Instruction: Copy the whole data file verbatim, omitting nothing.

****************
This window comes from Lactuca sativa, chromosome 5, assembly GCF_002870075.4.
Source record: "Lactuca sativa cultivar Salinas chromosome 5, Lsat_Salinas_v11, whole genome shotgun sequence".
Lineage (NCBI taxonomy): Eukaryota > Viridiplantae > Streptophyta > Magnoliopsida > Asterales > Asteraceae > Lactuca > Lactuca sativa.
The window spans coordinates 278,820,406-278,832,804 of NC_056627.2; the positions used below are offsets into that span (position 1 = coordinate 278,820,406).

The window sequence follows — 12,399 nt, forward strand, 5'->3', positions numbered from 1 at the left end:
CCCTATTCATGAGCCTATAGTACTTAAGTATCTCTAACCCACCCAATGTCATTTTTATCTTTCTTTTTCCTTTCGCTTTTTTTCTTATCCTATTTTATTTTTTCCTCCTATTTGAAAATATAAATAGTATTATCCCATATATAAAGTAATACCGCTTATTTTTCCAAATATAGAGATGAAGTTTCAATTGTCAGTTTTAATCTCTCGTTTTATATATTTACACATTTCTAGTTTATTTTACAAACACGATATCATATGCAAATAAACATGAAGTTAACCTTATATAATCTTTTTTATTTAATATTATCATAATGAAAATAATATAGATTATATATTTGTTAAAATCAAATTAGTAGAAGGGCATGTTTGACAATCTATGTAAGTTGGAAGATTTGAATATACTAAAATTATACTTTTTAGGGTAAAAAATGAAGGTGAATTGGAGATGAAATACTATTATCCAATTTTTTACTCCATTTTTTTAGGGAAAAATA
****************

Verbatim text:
This window comes from Lactuca sativa, chromosome 5, assembly GCF_002870075.4.
Source record: "Lactuca sativa cultivar Salinas chromosome 5, Lsat_Salinas_v11, whole genome shotgun sequence".
Lineage (NCBI taxonomy): Eukaryota > Viridiplantae > Streptophyta > Magnoliopsida > Asterales > Asteraceae > Lactuca > Lactuca sativa.
The window spans coordinates 278,820,406-278,832,804 of NC_056627.2; the positions used below are offsets into that span (position 1 = coordinate 278,820,406).

The window sequence follows — 12,399 nt, forward strand, 5'->3', positions numbered from 1 at the left end:
CCCTATTCATGAGCCTATAGTACTTAAGTATCTCTAACCCACCCAATGTCATTTTTATCTTTCTTTTTCCTTTCGCTTTTTTTCTTATCCTATTTTATTTTTTCCTCCTATTTGAAAATATAAATAGTATTATCCCATATATAAAGTAATACCGCTTATTTTTCCAAATATAGAGATGAAGTTTCAATTGTCAGTTTTAATCTCTCGTTTTATATATTTACACATTTCTAGTTTATTTTACAAACACGATATCATATGCAAATAAACATGAAGTTAACCTTATATAATCTTTTTTATTTAATATTATCATAATGAAAATAATATAGATTATATATTTGTTAAAATCAAATTAGTAGAAGGGCATGTTTGACAATCTATGTAAGTTGGAAGATTTGAATATACTAAAATTATACTTTTTAGGGTAAAAAATGAAGGTGAATTGGAGATGAAATACTATTATCCAATTTTTTACTCCATTTTTTTAGGGAAAAATA